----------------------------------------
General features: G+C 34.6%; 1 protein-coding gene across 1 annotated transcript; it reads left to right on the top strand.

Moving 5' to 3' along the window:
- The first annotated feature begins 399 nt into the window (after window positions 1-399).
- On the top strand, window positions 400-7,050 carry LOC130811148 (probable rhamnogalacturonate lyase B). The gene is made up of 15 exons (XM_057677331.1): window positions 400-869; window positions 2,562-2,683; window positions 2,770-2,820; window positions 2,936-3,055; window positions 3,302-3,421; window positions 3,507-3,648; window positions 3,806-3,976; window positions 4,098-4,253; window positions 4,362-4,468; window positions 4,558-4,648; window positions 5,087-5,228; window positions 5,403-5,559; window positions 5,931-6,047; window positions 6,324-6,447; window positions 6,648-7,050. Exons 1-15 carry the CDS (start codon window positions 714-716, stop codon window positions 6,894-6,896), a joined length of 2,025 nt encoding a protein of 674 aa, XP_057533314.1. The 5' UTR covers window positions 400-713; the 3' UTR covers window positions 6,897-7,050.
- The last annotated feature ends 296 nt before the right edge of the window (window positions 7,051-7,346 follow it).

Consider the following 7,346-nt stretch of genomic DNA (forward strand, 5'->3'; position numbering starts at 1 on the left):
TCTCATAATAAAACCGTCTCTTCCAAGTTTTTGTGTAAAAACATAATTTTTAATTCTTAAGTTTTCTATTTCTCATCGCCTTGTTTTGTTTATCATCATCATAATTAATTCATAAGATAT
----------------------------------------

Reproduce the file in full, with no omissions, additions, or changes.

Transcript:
General features: G+C 34.6%; 1 protein-coding gene across 1 annotated transcript; it reads left to right on the top strand.

Moving 5' to 3' along the window:
- The first annotated feature begins 399 nt into the window (after window positions 1-399).
- On the top strand, window positions 400-7,050 carry LOC130811148 (probable rhamnogalacturonate lyase B). The gene is made up of 15 exons (XM_057677331.1): window positions 400-869; window positions 2,562-2,683; window positions 2,770-2,820; window positions 2,936-3,055; window positions 3,302-3,421; window positions 3,507-3,648; window positions 3,806-3,976; window positions 4,098-4,253; window positions 4,362-4,468; window positions 4,558-4,648; window positions 5,087-5,228; window positions 5,403-5,559; window positions 5,931-6,047; window positions 6,324-6,447; window positions 6,648-7,050. Exons 1-15 carry the CDS (start codon window positions 714-716, stop codon window positions 6,894-6,896), a joined length of 2,025 nt encoding a protein of 674 aa, XP_057533314.1. The 5' UTR covers window positions 400-713; the 3' UTR covers window positions 6,897-7,050.
- The last annotated feature ends 296 nt before the right edge of the window (window positions 7,051-7,346 follow it).

Consider the following 7,346-nt stretch of genomic DNA (forward strand, 5'->3'; position numbering starts at 1 on the left):
TCTCATAATAAAACCGTCTCTTCCAAGTTTTTGTGTAAAAACATAATTTTTAATTCTTAAGTTTTCTATTTCTCATCGCCTTGTTTTGTTTATCATCATCATAATTAATTCATAAGATAT